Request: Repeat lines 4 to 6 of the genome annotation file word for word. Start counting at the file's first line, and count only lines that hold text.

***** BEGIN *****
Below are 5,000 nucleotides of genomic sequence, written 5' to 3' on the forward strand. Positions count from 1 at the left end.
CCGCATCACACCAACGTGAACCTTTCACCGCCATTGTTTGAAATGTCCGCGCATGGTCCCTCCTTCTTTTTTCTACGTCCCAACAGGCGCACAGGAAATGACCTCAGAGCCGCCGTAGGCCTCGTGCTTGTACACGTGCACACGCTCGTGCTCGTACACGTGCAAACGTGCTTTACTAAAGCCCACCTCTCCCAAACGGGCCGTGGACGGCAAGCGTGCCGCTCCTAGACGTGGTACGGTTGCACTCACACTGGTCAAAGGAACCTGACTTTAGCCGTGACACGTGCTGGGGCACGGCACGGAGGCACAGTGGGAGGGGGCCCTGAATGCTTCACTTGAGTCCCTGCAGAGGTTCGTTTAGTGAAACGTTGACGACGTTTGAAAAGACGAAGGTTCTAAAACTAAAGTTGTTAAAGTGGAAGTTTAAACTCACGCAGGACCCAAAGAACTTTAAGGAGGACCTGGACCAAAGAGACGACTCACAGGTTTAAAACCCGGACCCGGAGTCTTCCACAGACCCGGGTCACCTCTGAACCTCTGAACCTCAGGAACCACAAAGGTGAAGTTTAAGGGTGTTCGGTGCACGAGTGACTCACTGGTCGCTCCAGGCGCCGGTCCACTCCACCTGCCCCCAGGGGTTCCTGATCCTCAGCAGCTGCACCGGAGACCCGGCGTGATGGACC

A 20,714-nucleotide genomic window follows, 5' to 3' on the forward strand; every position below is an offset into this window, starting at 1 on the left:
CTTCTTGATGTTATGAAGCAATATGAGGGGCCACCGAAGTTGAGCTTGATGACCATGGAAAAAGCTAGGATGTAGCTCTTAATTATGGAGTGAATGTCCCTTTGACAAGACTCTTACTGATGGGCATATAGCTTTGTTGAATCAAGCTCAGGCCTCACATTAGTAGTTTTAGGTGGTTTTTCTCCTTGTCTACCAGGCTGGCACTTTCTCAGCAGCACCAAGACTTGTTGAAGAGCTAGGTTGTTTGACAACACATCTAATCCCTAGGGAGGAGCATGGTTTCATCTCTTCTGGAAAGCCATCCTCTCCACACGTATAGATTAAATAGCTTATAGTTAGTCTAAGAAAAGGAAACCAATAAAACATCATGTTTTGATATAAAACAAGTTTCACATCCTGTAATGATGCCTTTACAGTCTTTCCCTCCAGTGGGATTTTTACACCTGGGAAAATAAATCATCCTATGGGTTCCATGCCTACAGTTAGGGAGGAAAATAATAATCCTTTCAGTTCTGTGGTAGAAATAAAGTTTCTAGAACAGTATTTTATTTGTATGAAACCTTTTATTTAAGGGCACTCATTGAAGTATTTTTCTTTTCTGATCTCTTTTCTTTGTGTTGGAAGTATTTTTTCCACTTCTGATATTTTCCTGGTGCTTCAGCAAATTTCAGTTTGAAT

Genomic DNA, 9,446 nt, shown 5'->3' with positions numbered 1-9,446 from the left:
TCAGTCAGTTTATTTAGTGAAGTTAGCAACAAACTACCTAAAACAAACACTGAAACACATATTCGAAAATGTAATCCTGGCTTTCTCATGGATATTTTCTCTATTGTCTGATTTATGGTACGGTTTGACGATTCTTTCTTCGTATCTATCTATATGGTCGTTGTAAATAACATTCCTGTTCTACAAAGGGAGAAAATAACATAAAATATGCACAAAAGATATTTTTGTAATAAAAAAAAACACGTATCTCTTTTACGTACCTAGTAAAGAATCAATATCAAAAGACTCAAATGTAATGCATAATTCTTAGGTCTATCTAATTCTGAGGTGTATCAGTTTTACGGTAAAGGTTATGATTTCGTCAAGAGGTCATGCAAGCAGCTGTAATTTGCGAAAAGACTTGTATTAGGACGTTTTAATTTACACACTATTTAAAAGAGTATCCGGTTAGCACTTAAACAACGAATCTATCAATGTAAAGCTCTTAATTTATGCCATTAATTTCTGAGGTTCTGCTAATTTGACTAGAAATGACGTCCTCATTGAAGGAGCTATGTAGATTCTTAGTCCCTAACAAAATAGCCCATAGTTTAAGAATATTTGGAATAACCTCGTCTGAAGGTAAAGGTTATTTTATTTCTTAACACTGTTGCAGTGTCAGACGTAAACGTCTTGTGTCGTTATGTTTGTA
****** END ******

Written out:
CTTCTTGATGTTATGAAGCAATATGAGGGGCCACCGAAGTTGAGCTTGATGACCATGGAAAAAGCTAGGATGTAGCTCTTAATTATGGAGTGAATGTCCCTTTGACAAGACTCTTACTGATGGGCATATAGCTTTGTTGAATCAAGCTCAGGCCTCACATTAGTAGTTTTAGGTGGTTTTTCTCCTTGTCTACCAGGCTGGCACTTTCTCAGCAGCACCAAGACTTGTTGAAGAGCTAGGTTGTTTGACAACACATCTAATCCCTAGGGAGGAGCATGGTTTCATCTCTTCTGGAAAGCCATCCTCTCCACACGTATAGATTAAATAGCTTATAGTTAGTCTAAGAAAAGGAAACCAATAAAACATCATGTTTTGATATAAAACAAGTTTCACATCCTGTAATGATGCCTTTACAGTCTTTCCCTCCAGTGGGATTTTTACACCTGGGAAAATAAATCATCCTATGGGTTCCATGCCTACAGTTAGGGAGGAAAATAATAATCCTTTCAGTTCTGTGGTAGAAATAAAGTTTCTAGAACAGTATTTTATTTGTATGAAACCTTTTATTTAAGGGCACTCATTGAAGTATTTTTCTTTTCTGATCTCTTTTCTTTGTGTTGGAAGTATTTTTTCCACTTCTGATATTTTCCTGGTGCTTCAGCAAATTTCAGTTTGAAT

Genomic DNA, 9,446 nt, shown 5'->3' with positions numbered 1-9,446 from the left:
TCAGTCAGTTTATTTAGTGAAGTTAGCAACAAACTACCTAAAACAAACACTGAAACACATATTCGAAAATGTAATCCTGGCTTTCTCATGGATATTTTCTCTATTGTCTGATTTATGGTACGGTTTGACGATTCTTTCTTCGTATCTATCTATATGGTCGTTGTAAATAACATTCCTGTTCTACAAAGGGAGAAAATAACATAAAATATGCACAAAAGATATTTTTGTAATAAAAAAAAACACGTATCTCTTTTACGTACCTAGTAAAGAATCAATATCAAAAGACTCAAATGTAATGCATAATTCTTAGGTCTATCTAATTCTGAGGTGTATCAGTTTTACGGTAAAGGTTATGATTTCGTCAAGAGGTCATGCAAGCAGCTGTAATTTGCGAAAAGACTTGTATTAGGACGTTTTAATTTACACACTATTTAAAAGAGTATCCGGTTAGCACTTAAACAACGAATCTATCAATGTAAAGCTCTTAATTTATGCCATTAATTTCTGAGGTTCTGCTAATTTGACTAGAAATGACGTCCTCATTGAAGGAGCTATGTAGATTCTTAGTCCCTAACAAAATAGCCCATAGTTTAAGAATATTTGGAATAACCTCGTCTGAAGGTAAAGGTTATTTTATTTCTTAACACTGTTGCAGTGTCAGACGTAAACGTCTTGTGTCGTTATGTTTGTA